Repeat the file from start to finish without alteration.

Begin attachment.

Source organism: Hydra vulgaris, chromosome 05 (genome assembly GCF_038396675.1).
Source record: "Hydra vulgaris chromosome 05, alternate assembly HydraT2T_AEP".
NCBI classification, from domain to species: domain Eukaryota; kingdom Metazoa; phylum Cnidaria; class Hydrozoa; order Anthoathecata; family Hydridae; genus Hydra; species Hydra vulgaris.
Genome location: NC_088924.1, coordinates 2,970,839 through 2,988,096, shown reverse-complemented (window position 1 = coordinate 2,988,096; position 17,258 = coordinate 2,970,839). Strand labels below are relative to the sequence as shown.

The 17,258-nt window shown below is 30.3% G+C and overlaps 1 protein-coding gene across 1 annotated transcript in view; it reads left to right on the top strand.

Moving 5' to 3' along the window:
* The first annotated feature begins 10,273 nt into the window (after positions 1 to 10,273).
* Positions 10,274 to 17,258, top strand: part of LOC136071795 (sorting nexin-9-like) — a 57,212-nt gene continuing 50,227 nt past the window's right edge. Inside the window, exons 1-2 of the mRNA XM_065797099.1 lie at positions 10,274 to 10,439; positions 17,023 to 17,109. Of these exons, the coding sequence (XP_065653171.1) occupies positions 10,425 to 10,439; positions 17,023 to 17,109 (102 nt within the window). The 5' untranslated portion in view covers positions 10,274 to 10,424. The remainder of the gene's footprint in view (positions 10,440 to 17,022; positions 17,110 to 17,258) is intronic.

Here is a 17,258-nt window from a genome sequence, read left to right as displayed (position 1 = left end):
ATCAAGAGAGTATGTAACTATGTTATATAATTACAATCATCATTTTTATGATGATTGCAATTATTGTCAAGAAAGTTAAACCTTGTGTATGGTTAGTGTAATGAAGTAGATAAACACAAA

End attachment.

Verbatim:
Source organism: Hydra vulgaris, chromosome 05 (genome assembly GCF_038396675.1).
Source record: "Hydra vulgaris chromosome 05, alternate assembly HydraT2T_AEP".
NCBI classification, from domain to species: domain Eukaryota; kingdom Metazoa; phylum Cnidaria; class Hydrozoa; order Anthoathecata; family Hydridae; genus Hydra; species Hydra vulgaris.
Genome location: NC_088924.1, coordinates 2,970,839 through 2,988,096, shown reverse-complemented (window position 1 = coordinate 2,988,096; position 17,258 = coordinate 2,970,839). Strand labels below are relative to the sequence as shown.

The 17,258-nt window shown below is 30.3% G+C and overlaps 1 protein-coding gene across 1 annotated transcript in view; it reads left to right on the top strand.

Moving 5' to 3' along the window:
* The first annotated feature begins 10,273 nt into the window (after positions 1 to 10,273).
* Positions 10,274 to 17,258, top strand: part of LOC136071795 (sorting nexin-9-like) — a 57,212-nt gene continuing 50,227 nt past the window's right edge. Inside the window, exons 1-2 of the mRNA XM_065797099.1 lie at positions 10,274 to 10,439; positions 17,023 to 17,109. Of these exons, the coding sequence (XP_065653171.1) occupies positions 10,425 to 10,439; positions 17,023 to 17,109 (102 nt within the window). The 5' untranslated portion in view covers positions 10,274 to 10,424. The remainder of the gene's footprint in view (positions 10,440 to 17,022; positions 17,110 to 17,258) is intronic.

Here is a 17,258-nt window from a genome sequence, read left to right as displayed (position 1 = left end):
ATCAAGAGAGTATGTAACTATGTTATATAATTACAATCATCATTTTTATGATGATTGCAATTATTGTCAAGAAAGTTAAACCTTGTGTATGGTTAGTGTAATGAAGTAGATAAACACAAA